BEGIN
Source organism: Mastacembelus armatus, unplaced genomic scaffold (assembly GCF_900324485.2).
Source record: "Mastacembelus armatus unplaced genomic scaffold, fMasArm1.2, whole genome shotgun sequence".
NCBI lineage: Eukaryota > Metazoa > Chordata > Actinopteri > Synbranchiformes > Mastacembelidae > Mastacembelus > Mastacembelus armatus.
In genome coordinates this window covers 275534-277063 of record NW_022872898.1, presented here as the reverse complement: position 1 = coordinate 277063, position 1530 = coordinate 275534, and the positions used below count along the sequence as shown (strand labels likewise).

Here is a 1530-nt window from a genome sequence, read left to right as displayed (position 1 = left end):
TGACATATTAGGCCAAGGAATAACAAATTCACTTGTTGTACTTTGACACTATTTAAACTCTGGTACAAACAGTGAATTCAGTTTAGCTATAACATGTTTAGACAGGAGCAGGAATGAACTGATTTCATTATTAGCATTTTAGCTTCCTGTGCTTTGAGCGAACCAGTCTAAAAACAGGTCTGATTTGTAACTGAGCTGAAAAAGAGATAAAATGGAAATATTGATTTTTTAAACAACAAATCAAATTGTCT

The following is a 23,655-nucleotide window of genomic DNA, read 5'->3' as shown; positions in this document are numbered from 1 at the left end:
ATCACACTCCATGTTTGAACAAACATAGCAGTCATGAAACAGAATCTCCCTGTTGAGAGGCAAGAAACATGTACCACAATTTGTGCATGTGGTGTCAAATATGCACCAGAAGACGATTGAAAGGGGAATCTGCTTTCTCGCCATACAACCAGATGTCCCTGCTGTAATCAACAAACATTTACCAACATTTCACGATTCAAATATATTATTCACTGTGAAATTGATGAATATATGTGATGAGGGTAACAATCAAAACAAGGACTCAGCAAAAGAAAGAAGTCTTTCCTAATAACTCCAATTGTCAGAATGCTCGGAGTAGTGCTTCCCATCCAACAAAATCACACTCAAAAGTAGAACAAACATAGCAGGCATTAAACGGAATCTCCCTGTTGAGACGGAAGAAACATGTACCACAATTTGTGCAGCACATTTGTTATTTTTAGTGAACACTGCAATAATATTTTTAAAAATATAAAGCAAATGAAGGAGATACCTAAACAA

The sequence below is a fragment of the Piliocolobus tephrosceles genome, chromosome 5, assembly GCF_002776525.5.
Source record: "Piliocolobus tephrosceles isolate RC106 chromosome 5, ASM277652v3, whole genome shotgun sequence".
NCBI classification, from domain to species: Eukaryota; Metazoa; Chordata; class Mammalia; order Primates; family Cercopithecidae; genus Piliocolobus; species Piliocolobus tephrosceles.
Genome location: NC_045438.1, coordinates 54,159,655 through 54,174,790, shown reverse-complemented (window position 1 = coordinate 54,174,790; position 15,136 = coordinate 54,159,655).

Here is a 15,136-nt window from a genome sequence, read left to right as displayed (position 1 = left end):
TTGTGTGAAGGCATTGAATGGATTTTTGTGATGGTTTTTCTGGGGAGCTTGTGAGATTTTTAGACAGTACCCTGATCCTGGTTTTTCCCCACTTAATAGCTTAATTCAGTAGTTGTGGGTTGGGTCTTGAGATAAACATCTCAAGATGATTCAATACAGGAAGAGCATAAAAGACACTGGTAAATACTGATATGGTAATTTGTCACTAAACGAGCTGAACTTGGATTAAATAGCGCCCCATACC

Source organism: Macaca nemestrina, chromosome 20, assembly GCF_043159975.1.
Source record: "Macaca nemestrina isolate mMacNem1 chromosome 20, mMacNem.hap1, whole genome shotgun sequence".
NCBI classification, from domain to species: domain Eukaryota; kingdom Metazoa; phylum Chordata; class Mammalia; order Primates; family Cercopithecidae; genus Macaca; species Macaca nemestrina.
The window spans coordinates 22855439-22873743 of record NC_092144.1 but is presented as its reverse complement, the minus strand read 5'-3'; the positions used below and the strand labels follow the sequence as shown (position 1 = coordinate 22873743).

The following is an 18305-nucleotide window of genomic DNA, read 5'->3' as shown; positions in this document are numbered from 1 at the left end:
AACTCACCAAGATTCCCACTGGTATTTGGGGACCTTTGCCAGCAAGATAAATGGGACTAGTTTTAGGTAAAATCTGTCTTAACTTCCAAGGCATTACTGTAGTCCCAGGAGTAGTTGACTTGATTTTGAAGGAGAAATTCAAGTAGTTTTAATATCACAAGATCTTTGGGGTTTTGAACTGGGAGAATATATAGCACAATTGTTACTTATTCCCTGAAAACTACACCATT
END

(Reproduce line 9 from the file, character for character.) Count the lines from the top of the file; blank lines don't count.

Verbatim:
The sequence below is a fragment of the Piliocolobus tephrosceles genome, chromosome 5, assembly GCF_002776525.5.